It’s true that there are such things as “bad” passwords. There are numerous lists of most hacked or “worst” passwords on the internet, including one by the UK National Cyber Security Centre “123456” consistently tops all lists as the most commonly used password, followed closely by “qwerty” and “password.”  

Many online accounts force certain requirements on users – a minimum number of characters, an uppercase, a lowercase, a symbol, a number. This requirement can offer limited protection if you use a password like “trustno1” or “v3r!Fy.” Password crackers know to look for common substitutions for letters. 

Hackers use data from frequent corporate and website data breaches to perform “credential stuffing” – where hackers use stolen username and password credentials and try to login to other websites with those same credentials. Often, they are successful.  

Keeping in mind that what constitutes a strong password changes without warning and can even vary depending on the situation, here are a few tips: 

  1. Use Passphrases as Passwords – We listed some examples of problematic passwords above. A better password solution involves entropy, which is a lack of order or predictability, using passphrases – not a recognizable quote, but a string of words or text you can remember. Gary likes the “Diceware” method, which uses dice to come up with passphrases. A person rolls a set of five dice, each of which produces a random number between 1 and 6, and then matches the dice roll results with a list of predetermined words. The method is described in this post: Courtney prefers to make up her own unique passphrases.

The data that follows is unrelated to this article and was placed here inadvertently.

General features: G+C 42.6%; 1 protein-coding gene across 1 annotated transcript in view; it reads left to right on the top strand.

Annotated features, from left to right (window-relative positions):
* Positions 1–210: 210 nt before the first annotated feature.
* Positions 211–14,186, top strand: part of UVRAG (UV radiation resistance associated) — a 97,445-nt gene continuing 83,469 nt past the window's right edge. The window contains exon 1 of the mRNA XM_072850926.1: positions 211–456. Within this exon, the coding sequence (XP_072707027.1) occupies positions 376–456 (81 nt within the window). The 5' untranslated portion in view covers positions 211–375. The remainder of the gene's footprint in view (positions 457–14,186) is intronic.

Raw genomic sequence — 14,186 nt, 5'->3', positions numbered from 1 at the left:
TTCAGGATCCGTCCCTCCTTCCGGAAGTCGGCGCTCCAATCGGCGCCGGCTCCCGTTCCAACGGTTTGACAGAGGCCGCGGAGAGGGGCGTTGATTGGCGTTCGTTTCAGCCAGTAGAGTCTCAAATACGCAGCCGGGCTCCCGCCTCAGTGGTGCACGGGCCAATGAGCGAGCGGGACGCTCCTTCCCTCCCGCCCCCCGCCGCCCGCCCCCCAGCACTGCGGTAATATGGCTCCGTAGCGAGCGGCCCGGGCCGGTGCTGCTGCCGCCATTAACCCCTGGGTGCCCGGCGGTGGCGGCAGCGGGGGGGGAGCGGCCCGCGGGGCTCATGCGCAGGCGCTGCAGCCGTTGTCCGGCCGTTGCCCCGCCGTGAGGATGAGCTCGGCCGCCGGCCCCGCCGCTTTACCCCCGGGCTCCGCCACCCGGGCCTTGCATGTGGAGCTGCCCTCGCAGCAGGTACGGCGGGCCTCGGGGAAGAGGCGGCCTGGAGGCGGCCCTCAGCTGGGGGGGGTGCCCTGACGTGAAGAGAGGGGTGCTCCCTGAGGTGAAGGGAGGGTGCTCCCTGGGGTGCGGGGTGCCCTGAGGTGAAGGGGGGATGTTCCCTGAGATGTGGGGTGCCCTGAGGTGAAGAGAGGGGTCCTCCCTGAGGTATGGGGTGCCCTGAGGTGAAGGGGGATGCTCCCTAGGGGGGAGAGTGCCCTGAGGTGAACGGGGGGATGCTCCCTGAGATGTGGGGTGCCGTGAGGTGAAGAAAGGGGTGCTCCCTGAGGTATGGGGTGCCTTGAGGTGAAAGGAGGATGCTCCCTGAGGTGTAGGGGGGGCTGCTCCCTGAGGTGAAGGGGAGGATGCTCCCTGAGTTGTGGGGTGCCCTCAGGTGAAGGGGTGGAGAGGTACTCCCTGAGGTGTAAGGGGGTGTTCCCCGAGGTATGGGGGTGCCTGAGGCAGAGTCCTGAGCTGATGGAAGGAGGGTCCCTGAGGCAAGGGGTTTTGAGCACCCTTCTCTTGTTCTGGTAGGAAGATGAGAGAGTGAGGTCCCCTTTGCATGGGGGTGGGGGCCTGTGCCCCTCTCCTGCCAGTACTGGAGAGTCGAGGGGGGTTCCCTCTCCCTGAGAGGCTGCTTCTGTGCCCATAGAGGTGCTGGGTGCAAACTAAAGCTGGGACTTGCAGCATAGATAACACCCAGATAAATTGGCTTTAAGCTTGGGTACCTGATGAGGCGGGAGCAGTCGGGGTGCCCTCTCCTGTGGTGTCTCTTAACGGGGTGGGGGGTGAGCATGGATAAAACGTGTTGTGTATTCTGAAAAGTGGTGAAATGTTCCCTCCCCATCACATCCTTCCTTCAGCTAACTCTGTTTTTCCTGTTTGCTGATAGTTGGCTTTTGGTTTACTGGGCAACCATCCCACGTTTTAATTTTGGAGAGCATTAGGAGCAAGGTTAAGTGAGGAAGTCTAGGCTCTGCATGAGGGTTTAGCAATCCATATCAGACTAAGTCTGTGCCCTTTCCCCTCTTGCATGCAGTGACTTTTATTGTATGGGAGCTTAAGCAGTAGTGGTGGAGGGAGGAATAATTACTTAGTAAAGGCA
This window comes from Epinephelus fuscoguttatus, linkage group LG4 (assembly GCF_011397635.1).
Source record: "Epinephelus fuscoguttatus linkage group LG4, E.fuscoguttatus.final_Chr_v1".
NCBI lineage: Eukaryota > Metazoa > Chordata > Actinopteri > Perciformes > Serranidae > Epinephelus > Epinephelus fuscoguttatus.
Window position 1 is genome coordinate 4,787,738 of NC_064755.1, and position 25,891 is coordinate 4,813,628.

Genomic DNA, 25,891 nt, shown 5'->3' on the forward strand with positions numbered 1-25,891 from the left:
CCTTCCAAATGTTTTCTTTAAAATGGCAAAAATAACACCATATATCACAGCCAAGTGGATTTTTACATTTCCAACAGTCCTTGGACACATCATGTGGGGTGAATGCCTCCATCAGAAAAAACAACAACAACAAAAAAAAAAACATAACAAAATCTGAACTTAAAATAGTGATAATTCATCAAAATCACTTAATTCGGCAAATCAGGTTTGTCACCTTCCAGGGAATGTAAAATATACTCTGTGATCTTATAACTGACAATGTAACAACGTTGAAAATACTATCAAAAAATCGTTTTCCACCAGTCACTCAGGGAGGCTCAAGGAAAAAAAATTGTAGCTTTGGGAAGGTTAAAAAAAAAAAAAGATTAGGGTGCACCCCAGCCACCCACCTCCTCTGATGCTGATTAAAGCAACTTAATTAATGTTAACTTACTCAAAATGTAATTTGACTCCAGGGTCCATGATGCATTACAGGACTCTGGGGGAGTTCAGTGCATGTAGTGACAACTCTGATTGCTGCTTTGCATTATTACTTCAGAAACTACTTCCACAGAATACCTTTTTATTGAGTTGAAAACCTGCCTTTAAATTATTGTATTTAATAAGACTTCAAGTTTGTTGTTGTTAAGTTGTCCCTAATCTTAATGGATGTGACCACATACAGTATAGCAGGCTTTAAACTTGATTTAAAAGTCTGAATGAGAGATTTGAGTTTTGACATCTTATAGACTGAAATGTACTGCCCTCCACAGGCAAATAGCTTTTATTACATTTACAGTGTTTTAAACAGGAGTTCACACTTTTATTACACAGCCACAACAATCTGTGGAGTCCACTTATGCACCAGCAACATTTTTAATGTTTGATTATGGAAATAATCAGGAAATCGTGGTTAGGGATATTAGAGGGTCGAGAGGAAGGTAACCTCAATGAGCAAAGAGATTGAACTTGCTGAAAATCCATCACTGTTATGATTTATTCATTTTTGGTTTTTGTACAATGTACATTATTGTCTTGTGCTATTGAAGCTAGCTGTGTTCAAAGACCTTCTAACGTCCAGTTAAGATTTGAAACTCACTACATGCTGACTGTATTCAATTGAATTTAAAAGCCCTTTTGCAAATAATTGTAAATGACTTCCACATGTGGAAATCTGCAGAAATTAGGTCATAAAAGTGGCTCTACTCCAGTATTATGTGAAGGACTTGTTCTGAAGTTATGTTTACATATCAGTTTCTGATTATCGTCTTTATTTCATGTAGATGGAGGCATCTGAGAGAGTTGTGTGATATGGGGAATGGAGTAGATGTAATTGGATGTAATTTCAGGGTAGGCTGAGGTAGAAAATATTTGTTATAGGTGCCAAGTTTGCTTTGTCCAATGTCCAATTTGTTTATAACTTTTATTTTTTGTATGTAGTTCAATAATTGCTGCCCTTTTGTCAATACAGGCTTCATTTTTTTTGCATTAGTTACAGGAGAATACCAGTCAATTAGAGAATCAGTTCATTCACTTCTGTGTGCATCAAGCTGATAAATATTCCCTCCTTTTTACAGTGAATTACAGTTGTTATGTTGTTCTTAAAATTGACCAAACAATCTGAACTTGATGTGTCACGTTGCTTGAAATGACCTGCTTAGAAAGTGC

1. Never Reuse Passwords – In a February, 2019, Google/Harris poll of three thousand adults, sixty-five percent of the respondents reuse a password for one or all of their online accounts. As noted earlier in this article, hackers use information from breached web sites to perform “credential stuffing” to access accounts on other online web sites.   You should never reuse a password for any online site. In late 2019, Google announced “Password Checkup,” a new Chrome extension that warns you if the username and password you’re using were stolen in any data breaches and then prompts you to change them if they were. 
  1. Ideally Use a Password Manager – The best solution as far as organizing your password security is to use a password manager. Password managers are software applications that allow users to generate, store, and retrieve secure passwords for various online sites. Most password managers allow the generation of passphrases as well. Many password managers have smartphone apps and browser plug-ins so that you can easily retrieve a password. You only need to remember your master password to access the password manager. does an annual roundup of password managers. Most have a very reasonable annual fee. There are free versions available, but most limit the number of passwords you can save, and the terms and conditions can vary. As a general rule, Courtney recommends that lawyers not use free software or apps, but buy the pay version. Gary likes 1Password, and Courtney uses LastPass  
  1. Use TwoFactor Authentication Whenever Possible – Two-factor authentication is the means of using two different types of information to login to an online account, such as a password, a PIN sent by text message or authenticator app, or a fingerprint/biometric. Most people are already familiar with two-factor authentication with online banking or cloud-based storage web sites. Enable two-factor authentication whenever possible with your online and cloud-based providers.  Visit Two Factor Auth for a list of websites that do and do not support two-factor authentication. 

Ronald Rotunda, in his February 2018 article for Justia “Lawyers, Passwords, and the Obligation to Keep Clients’ Secrets”, summed up password security: “When we take these precautions, the modern-day equivalent of a deadbolt, we will know what to say when the client asks, “What are you doing to keep my information secret?””